In an unexpected announcement issued Friday, prosecutors in Baltimore said that they had probable cause to file homicide, manslaughter and misconduct charges against six police officers allegedly involved in the the death of Freddie Gray, a 25-year-old African-American who died after sustaining a spinal cord injury while in police custody last month.

    “The [Baltimore City] State’s Attorney, Marilyn Mosby, said there was no cause to arrest [Gray] to begin with,” says Kenneth Burns, a reporter for public radio station WYPR in Baltimore. “Officers said there was a knife found on Freddie Gray when he was arrested, but she says that the particular knife that he had was not a switch blade—you could hold onto it legally in the state of Maryland.”

    During Friday’s press conference, Mosby said that officials ruled Gray’s death a homicide after an independent investigation, which found that the six officers implicated in Gray's death repeatedly mistreated him. Mosby says the officers arrested him without grounds, and violated police procedure when they failed to secure him with a seat belt—a crucial factor.

    “Mr. Gray suffered a critical neck injury as a result of being handcuffed, shackled by his feet and unrestrained inside the BPD wagon,” Mosby said during the press briefing, referring to the police van.

    Though the officers repeatedly stopped to check on his condition, they never belted him and ultimately failed to get him medical attention.

    “Mr. Gray was no longer breathing at all" by the time he was removed from the van, Mosby said.

    “At no point while Freddie Gray was in the police van was he in a seatbelt,” says Burns. “In fact at one point, he was placed in shackles but still not properly placed in a seatbelt.”

    Gene Ryan, the president of the local police union, sent Mosby a letter defending the officers.

    "As tragic as this situation is, none of the officers involved are responsible for the death of Mr. Gray," Ryan wrote. "To the contrary, at all times, each of the officers diligently balanced their obligations to protect Mr. Gray and discharge their duties to protect the public."

    Mosby, a 35-year-old Democrat, has only been in her current position for about four months and is the youngest chief prosecutor in a major U.S. city.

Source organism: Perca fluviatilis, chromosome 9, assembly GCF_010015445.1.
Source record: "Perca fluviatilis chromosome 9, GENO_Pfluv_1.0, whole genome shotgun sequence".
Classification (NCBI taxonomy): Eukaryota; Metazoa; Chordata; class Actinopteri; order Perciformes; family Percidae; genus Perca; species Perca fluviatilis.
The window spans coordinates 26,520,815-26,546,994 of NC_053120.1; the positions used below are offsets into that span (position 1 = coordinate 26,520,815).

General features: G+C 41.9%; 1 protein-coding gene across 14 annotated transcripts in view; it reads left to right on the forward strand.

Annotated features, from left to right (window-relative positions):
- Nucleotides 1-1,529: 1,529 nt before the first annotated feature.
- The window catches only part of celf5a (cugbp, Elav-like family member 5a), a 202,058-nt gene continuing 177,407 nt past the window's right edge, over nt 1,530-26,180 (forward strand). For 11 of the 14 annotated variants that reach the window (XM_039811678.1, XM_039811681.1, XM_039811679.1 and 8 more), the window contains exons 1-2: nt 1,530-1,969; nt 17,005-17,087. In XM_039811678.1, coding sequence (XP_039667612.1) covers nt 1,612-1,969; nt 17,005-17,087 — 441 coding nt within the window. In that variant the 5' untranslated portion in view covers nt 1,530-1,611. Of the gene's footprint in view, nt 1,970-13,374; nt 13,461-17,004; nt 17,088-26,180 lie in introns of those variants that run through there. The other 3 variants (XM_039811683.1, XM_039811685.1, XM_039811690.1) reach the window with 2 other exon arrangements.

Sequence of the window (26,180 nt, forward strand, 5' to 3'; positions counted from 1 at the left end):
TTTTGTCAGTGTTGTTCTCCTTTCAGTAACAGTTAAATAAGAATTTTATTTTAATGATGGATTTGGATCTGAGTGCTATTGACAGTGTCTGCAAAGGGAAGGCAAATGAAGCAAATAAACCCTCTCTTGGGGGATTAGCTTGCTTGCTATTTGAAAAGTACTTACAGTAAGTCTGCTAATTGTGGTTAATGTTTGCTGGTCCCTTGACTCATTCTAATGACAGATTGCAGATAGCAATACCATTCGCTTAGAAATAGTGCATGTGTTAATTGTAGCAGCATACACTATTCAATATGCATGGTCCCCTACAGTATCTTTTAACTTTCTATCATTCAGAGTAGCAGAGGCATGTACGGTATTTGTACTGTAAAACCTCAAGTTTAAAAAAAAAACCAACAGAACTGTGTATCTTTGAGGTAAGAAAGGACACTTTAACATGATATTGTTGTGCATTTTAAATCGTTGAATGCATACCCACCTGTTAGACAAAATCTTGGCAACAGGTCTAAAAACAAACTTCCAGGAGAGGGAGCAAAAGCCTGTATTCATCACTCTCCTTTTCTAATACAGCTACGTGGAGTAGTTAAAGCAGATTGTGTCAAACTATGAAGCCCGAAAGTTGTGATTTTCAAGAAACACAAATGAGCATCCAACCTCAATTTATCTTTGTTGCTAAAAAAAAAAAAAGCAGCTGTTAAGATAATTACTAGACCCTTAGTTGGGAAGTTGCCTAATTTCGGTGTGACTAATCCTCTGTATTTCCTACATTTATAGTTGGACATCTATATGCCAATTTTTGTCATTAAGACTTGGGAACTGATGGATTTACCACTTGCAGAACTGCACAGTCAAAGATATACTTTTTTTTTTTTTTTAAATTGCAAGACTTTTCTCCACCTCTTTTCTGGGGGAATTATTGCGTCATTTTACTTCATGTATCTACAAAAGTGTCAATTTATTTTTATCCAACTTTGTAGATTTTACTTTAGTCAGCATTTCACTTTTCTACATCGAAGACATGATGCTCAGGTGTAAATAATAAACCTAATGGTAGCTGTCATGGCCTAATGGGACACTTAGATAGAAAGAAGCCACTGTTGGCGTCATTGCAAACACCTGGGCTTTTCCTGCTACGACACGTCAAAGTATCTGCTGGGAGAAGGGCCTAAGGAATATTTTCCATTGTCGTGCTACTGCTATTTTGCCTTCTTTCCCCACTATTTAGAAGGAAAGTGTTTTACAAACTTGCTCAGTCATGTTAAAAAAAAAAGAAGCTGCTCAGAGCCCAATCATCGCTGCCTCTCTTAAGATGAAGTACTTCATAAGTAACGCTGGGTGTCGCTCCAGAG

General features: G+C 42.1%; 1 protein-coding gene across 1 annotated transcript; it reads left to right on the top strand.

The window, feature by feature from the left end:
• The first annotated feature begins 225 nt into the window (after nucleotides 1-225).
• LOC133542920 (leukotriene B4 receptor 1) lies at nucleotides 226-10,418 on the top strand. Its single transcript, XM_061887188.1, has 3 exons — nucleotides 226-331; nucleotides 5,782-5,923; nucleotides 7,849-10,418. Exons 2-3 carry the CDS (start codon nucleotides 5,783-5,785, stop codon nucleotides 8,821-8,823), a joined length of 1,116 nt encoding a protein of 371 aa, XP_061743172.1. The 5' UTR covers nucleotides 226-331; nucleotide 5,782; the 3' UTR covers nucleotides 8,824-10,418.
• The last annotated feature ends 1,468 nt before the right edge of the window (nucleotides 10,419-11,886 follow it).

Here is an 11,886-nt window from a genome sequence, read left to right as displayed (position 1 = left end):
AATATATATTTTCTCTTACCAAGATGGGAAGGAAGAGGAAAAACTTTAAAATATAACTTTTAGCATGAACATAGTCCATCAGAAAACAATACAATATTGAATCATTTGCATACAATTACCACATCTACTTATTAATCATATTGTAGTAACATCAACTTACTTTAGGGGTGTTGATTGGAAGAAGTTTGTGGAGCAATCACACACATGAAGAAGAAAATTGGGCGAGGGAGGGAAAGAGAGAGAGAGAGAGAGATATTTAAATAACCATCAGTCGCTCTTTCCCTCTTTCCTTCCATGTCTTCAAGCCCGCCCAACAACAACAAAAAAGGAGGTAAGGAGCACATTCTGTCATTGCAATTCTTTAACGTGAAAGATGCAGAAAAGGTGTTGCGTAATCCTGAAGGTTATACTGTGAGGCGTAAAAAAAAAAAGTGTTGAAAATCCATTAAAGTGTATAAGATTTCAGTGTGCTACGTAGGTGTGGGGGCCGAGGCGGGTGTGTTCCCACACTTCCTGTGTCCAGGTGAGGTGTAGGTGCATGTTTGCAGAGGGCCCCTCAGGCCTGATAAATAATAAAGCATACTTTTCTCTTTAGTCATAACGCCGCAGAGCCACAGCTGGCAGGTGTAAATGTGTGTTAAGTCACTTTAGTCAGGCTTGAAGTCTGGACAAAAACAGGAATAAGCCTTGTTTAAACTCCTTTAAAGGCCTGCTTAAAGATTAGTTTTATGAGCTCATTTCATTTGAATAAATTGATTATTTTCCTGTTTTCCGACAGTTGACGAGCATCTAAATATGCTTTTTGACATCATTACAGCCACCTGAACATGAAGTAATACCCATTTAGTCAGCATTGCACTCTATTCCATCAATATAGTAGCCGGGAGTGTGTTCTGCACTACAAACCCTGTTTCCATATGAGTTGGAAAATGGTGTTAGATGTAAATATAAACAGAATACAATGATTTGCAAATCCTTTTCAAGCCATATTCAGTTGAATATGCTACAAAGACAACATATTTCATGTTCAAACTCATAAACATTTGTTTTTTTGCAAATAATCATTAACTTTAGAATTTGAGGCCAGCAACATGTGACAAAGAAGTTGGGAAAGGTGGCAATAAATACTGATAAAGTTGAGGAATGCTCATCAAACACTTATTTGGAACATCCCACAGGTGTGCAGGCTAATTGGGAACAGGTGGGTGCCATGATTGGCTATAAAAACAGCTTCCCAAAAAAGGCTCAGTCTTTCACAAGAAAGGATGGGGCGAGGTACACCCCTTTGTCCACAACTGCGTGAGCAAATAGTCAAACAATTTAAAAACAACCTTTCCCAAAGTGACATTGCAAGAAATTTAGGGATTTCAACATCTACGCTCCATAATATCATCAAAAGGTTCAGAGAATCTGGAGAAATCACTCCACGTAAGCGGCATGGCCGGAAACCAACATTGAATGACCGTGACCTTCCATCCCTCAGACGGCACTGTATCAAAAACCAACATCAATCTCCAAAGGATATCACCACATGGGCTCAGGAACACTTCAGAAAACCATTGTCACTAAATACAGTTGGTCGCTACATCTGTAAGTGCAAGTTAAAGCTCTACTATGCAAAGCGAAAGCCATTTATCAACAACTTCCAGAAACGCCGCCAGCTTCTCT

“I would characterize this as her biggest case to date,” says Burns.

    Though she is bringing charges against these officers, Mosby defended the police department at large, noting that her mother, father, grandfather, and uncles were all police officers. And while many Baltimore residents are pleased with Mosby’s decision to bring charges, not all are confident in the way forward.

    “There is some satisfaction,” says Burns. “But at the same time, I spoke with one person who works in the city with the housing authority. He’s concerned about what happens going forward, particularly at trial, especially if the officers are found not guilty...There’s a lot of concern that there will be a repeat performance of what we saw this past Monday.”

  • Friday, May 1, 2015 12:52pm

    Kurt Cobain died at the age of 27. With his band, Nirvana, he recorded just three studio albums. And yet, 21 years after his suicide, Kurt Cobain continues to hold a sacred place for music fans.

    There are dozens of unauthorized biographies, films, and internet-based detective operations organized by fans that have explored Cobain's life and the struggles he faced. But only now is a fully-authorized documentary being released. It was made with the cooperation of Kurt Cobain’s family and executive produced by his daughter, Frances Bean Cobain.

    The film is called "Kurt Cobain: Montage of Heck," and it includes personal snapshots, home movies from Cobain's childhood and adulthood, recordings made by Cobain at home and on the road, volumes of never-before-seen drawings and words from Cobain's notebooks, and interviews with friends and family, including his widow, Courtney Love.

    Academy Award nominee Brett Morgan is the film's director, producer, writer and co-editor. He discusses "Kurt Cobain: Montage of Heck," which is currently in limited release in theaters and will premiere on HBO on Monday, May 4th.

    Check out a trailer for the film below.